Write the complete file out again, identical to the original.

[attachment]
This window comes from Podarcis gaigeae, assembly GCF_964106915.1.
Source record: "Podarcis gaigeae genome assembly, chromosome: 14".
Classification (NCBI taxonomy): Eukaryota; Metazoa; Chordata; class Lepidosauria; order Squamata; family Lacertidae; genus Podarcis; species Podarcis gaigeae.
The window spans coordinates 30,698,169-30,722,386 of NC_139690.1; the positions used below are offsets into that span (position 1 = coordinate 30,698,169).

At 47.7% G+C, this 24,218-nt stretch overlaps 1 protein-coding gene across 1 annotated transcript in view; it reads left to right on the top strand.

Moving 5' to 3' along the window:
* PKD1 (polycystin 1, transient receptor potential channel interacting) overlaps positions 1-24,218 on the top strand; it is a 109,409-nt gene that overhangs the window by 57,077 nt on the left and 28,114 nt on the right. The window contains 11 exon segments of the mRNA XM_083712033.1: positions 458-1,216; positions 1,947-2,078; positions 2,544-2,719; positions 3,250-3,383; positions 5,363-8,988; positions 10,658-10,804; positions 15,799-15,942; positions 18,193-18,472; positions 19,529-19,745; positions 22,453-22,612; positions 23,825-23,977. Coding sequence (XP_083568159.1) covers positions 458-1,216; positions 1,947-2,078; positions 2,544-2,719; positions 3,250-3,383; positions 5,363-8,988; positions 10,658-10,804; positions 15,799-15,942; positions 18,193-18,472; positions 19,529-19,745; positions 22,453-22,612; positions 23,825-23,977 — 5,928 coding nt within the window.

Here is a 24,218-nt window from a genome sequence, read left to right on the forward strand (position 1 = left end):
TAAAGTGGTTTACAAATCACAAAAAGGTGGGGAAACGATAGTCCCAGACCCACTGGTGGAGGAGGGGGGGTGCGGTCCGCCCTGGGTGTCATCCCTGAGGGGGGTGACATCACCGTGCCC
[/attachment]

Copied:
This window comes from Podarcis gaigeae, assembly GCF_964106915.1.
Source record: "Podarcis gaigeae genome assembly, chromosome: 14".
Classification (NCBI taxonomy): Eukaryota; Metazoa; Chordata; class Lepidosauria; order Squamata; family Lacertidae; genus Podarcis; species Podarcis gaigeae.
The window spans coordinates 30,698,169-30,722,386 of NC_139690.1; the positions used below are offsets into that span (position 1 = coordinate 30,698,169).

At 47.7% G+C, this 24,218-nt stretch overlaps 1 protein-coding gene across 1 annotated transcript in view; it reads left to right on the top strand.

Moving 5' to 3' along the window:
* PKD1 (polycystin 1, transient receptor potential channel interacting) overlaps positions 1-24,218 on the top strand; it is a 109,409-nt gene that overhangs the window by 57,077 nt on the left and 28,114 nt on the right. The window contains 11 exon segments of the mRNA XM_083712033.1: positions 458-1,216; positions 1,947-2,078; positions 2,544-2,719; positions 3,250-3,383; positions 5,363-8,988; positions 10,658-10,804; positions 15,799-15,942; positions 18,193-18,472; positions 19,529-19,745; positions 22,453-22,612; positions 23,825-23,977. Coding sequence (XP_083568159.1) covers positions 458-1,216; positions 1,947-2,078; positions 2,544-2,719; positions 3,250-3,383; positions 5,363-8,988; positions 10,658-10,804; positions 15,799-15,942; positions 18,193-18,472; positions 19,529-19,745; positions 22,453-22,612; positions 23,825-23,977 — 5,928 coding nt within the window.

Here is a 24,218-nt window from a genome sequence, read left to right on the forward strand (position 1 = left end):
TAAAGTGGTTTACAAATCACAAAAAGGTGGGGAAACGATAGTCCCAGACCCACTGGTGGAGGAGGGGGGGTGCGGTCCGCCCTGGGTGTCATCCCTGAGGGGGGTGACATCACCGTGCCC